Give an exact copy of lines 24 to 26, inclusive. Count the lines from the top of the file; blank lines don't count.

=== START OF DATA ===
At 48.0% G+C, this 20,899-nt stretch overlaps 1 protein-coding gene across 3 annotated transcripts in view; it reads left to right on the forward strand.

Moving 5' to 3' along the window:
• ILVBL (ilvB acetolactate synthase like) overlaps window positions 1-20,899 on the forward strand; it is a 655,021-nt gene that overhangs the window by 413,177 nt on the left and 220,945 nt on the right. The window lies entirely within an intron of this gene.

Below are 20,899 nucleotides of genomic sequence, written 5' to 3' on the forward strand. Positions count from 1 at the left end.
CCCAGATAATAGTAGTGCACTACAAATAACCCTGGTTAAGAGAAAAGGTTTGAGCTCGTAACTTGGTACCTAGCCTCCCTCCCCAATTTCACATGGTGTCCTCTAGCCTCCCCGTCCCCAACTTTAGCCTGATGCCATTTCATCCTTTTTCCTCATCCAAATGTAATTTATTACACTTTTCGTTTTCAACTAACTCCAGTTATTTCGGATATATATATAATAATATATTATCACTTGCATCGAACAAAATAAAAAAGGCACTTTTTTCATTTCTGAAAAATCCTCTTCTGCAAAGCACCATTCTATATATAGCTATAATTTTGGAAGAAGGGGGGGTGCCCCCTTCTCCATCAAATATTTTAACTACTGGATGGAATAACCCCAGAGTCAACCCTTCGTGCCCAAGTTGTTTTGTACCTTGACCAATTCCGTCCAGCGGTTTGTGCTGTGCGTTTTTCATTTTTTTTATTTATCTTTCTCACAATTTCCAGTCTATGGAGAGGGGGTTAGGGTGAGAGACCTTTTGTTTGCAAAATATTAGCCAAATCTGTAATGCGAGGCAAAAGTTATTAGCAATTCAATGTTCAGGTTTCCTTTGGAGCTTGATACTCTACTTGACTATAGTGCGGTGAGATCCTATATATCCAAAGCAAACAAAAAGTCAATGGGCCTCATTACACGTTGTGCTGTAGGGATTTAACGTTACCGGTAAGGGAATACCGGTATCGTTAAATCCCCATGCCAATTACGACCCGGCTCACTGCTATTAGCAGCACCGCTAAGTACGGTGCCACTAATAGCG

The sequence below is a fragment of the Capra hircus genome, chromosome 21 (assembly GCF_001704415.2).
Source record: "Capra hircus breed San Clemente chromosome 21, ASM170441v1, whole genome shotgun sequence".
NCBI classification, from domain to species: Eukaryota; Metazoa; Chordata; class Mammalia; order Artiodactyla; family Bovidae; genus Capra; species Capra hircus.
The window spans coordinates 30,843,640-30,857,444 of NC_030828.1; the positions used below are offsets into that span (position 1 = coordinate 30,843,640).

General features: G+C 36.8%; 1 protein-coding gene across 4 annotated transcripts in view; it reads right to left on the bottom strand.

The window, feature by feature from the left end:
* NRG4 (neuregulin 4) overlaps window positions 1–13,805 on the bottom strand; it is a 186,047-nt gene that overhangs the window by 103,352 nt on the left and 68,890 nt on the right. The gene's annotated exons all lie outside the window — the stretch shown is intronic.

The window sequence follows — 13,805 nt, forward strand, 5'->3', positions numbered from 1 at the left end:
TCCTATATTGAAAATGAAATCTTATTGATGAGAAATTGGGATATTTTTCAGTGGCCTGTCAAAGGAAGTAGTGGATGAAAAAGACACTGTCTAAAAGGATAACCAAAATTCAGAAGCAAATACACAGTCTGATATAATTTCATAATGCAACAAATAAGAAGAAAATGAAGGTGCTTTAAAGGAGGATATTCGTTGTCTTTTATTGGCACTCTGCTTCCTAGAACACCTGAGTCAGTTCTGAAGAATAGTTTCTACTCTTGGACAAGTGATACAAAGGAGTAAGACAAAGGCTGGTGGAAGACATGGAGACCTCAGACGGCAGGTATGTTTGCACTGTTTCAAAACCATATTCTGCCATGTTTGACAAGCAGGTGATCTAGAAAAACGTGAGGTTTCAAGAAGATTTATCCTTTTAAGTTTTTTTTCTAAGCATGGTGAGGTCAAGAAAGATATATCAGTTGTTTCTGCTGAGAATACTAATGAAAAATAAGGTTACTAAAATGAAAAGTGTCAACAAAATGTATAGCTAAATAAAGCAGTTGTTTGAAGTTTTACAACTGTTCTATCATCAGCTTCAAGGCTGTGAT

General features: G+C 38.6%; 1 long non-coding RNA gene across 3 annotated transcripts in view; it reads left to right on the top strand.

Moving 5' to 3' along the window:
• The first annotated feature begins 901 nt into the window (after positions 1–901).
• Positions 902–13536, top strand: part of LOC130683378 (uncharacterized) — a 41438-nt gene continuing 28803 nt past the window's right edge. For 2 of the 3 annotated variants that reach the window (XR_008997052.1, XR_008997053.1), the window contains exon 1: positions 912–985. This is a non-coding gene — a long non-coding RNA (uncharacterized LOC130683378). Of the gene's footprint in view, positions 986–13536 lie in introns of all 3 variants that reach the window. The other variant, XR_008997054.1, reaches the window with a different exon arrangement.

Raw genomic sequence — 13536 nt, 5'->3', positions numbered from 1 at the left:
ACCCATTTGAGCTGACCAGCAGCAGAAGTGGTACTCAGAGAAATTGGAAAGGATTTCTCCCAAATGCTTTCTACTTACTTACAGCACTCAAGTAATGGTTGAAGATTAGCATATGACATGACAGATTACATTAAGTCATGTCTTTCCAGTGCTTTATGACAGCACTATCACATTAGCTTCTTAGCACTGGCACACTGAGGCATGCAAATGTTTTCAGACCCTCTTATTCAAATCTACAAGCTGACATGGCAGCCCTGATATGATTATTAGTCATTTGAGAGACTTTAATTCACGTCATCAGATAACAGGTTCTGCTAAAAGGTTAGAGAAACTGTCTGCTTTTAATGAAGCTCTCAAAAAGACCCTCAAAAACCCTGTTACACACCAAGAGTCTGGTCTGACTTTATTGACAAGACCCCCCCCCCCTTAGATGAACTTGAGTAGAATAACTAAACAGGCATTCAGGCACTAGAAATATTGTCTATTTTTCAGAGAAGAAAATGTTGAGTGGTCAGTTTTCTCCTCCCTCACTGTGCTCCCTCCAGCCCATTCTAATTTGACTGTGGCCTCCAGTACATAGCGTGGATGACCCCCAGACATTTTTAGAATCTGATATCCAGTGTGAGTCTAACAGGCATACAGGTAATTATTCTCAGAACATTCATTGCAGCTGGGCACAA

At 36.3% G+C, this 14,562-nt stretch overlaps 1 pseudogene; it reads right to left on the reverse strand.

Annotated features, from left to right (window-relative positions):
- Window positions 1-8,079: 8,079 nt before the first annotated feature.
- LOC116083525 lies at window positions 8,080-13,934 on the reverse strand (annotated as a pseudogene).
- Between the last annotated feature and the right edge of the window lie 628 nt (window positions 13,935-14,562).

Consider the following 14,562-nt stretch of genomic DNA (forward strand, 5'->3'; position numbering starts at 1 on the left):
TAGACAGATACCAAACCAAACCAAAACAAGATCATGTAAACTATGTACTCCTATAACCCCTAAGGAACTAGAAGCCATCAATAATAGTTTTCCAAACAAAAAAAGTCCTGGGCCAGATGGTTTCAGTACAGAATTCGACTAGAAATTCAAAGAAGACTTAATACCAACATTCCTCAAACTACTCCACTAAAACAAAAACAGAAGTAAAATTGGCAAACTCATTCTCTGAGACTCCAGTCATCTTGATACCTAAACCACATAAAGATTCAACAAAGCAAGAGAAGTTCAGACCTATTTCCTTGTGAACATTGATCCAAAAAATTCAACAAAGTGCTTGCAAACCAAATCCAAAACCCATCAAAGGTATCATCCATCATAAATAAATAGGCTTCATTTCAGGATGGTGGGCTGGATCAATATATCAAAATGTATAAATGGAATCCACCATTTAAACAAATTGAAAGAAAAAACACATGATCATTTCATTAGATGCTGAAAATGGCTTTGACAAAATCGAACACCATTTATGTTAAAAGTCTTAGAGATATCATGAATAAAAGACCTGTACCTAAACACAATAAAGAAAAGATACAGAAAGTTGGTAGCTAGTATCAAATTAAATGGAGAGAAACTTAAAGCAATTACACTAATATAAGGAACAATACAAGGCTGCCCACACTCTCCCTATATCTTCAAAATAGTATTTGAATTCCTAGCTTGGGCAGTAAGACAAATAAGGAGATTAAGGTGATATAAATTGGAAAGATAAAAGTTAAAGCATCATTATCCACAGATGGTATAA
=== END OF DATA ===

- LOC116083525 lies at window positions 8,080-13,934 on the reverse strand (annotated as a pseudogene).
- Between the last annotated feature and the right edge of the window lie 628 nt (window positions 13,935-14,562).

Consider the following 14,562-nt stretch of genomic DNA (forward strand, 5'->3'; position numbering starts at 1 on the left):